Other Important Numbers: Here’s a few more important numbers for Verizon iPhone users to keep on hand just in case they’re needed:
Directory Assistance: 411 (Please note, it’s $1.99/call)
Check Bill Balance: #225
Pay Bill: #768
View Minutes Usage: #646
View Data Usage: #3282
Customers will receive a free text message containing the information requested.
Calling Features Every Verizon iPhone Customer Should Know
Especially coming over from the AT&T iPhone, I had to get used to how the Verizon iPhone’s CDMA network handled certain calling features. These are the top important ones every Verizon iPhone user should grasp in order to master using their iPhone’s calling features:
Call Forwarding: On the AT&T (GSM) iPhone, toggling Call Forwarding was done in the software. On the Verizon (CDMA) iPhone, Call Forwarding is enabled by dialing *72, then the forwarding phone number. Call Forwarding is disabled by dialing *73.
Call Waiting: On the AT&T (GSM) iPhone, toggling Call Waiting was done in the software. On the Verizon (CDMA) iPhone, Call Waiting is disabled by dialing *70 plus the number you are dialing. This is to be done each time one wishes to disable Call Waiting.
Caller ID: On the AT&T (GSM) iPhone, toggling Caller ID was done in the software. On the Verizon (CDMA) iPhone, Caller ID is disabled by dialing *67 plus the number you are dialing. This is to be done each time one wishes to disable Caller ID.
Conference Calling: The AT&T (GSM) iPhone supports up to five calls simultaneously. The Verizon (CDMA) iPhone supports up to two calls (for a total of three) simultaneously. This is the opposite on the Mobile Hotspot feature (Verizon supports 5 Wi-Fi clients, AT&T 3). In some instances, it may also be difficult to add, swap, or merge calls, depending on network circumstances. In addition, when ending a conference call (or an on-hold call), it will usually terminate all calls. This took a little getting used to for me, but once I got the hang of it, I’m doing OK with it, especially due to the fact that I have stronger wireless coverage and can actually make calls!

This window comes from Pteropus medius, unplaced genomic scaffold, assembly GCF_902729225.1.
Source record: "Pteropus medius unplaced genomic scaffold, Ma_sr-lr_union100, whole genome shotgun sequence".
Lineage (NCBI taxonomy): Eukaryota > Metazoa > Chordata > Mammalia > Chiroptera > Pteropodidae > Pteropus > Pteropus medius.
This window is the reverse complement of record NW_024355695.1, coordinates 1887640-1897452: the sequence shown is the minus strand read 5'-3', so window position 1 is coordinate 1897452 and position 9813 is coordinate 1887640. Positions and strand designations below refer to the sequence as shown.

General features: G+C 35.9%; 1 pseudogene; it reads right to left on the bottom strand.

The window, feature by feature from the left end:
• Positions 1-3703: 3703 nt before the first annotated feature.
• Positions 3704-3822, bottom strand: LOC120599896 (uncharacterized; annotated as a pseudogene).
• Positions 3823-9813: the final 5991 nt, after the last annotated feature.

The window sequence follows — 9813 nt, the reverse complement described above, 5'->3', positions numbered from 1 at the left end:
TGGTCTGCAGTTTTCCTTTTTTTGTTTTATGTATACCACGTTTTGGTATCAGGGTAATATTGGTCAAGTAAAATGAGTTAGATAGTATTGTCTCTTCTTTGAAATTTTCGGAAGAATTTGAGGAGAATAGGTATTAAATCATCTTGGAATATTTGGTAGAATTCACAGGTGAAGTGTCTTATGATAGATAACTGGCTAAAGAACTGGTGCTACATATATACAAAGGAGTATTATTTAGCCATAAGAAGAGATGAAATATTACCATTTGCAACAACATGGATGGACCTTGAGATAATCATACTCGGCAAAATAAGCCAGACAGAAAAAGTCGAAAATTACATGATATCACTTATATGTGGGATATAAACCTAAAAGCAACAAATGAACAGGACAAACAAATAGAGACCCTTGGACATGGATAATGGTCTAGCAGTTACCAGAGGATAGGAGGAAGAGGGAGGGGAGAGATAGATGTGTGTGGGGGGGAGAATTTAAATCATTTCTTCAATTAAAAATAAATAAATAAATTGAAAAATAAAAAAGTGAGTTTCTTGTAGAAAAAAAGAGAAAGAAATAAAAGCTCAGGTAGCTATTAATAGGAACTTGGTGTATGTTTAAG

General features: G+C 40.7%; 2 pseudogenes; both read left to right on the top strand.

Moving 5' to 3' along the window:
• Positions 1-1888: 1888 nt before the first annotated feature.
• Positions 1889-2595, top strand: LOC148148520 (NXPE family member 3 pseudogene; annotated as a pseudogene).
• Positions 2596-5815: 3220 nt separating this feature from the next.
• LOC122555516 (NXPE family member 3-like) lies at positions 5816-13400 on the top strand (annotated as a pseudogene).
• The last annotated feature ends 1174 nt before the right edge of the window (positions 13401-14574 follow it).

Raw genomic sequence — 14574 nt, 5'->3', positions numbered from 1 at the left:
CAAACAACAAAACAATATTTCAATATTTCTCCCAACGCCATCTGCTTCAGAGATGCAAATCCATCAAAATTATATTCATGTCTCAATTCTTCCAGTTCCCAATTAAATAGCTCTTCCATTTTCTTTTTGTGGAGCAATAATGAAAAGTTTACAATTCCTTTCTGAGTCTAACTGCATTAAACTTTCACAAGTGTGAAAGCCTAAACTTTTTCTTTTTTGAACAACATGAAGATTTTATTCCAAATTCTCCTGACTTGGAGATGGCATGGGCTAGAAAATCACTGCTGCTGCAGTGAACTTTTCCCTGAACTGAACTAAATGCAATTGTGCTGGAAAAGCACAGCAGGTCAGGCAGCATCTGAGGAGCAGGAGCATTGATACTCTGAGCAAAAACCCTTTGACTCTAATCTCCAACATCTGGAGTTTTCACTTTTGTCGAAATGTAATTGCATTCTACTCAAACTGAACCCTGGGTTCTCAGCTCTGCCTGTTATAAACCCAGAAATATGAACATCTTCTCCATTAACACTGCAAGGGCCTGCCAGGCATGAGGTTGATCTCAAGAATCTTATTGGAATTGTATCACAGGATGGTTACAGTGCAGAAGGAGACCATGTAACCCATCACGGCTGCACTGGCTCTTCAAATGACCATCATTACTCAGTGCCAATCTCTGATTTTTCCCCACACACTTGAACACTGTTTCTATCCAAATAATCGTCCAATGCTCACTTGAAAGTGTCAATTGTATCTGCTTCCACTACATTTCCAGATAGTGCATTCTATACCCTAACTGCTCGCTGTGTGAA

Soft Pause: Tap and hold * when dialing. When editing a contact number, tap +*# and then tap “pause”. This inserts “,” into a phone number. Waits a few seconds before dialing additional digits. It works identical on both iPhone models.
Hard Pause: Tap and hold # when dialing. When editing a contact number, tap +*# and then tap “wait”. This inserts “;” into a phone number. Waits for the user to tap Dial before dialing the additional digits entered after “;”. Again, this is identical on both iPhone models.
In addition, Verizon iPhone users will notice the following other differences in calling features:
One cannot put a call on hold (as they can with the AT&T/GSM iPhone). This is due to the CDMA network not offering this capability. However, one can mute calls on the Verizon (CDMA) iPhone just as they can on the AT&T (GSM) iPhone, which works basically the same way as hold.
Contacts or phone numbers on webpages that contain alphabetic characters beyond seven digits may not dial as expected. Example: 1-800-MY-IPHONE or 555-1212×1234. In these instances, either remove the additional letters or use a pause to dial the extension (555-1212,1234).
In addition, the following settings and features are not available on the Verzon (CDMA) iPhone:
* Enabling a SIM PIN (due to the fact that the Verizon iPhone doesn’t use SIM Cards)
* Importing SIM contacts (due to the fact that the Verizon iPhone doesn’t use SIM Cards)
* Selecting a carrier network or editing an APN
iPhone Applications Every Verizon iPhone Customer Should Download
Here’s a list of iPhone applications every Verizon iPhone customer should download upon receiving their Verizon iPhone. These applications have enabled me to more easily check usage, backup my contacts, and test network speeds, as well as check coverage in my area. These can be found in the iTunes App Store.
My Verizon app: This app essentially puts My Verizon on the iPhone, allowing customers to check their usage, pay their bills, lookup mobile-mobile numbers, add/remove features, change their rate plan, and much more. It’s an essential app that puts the best of My Verizon at my fingertips.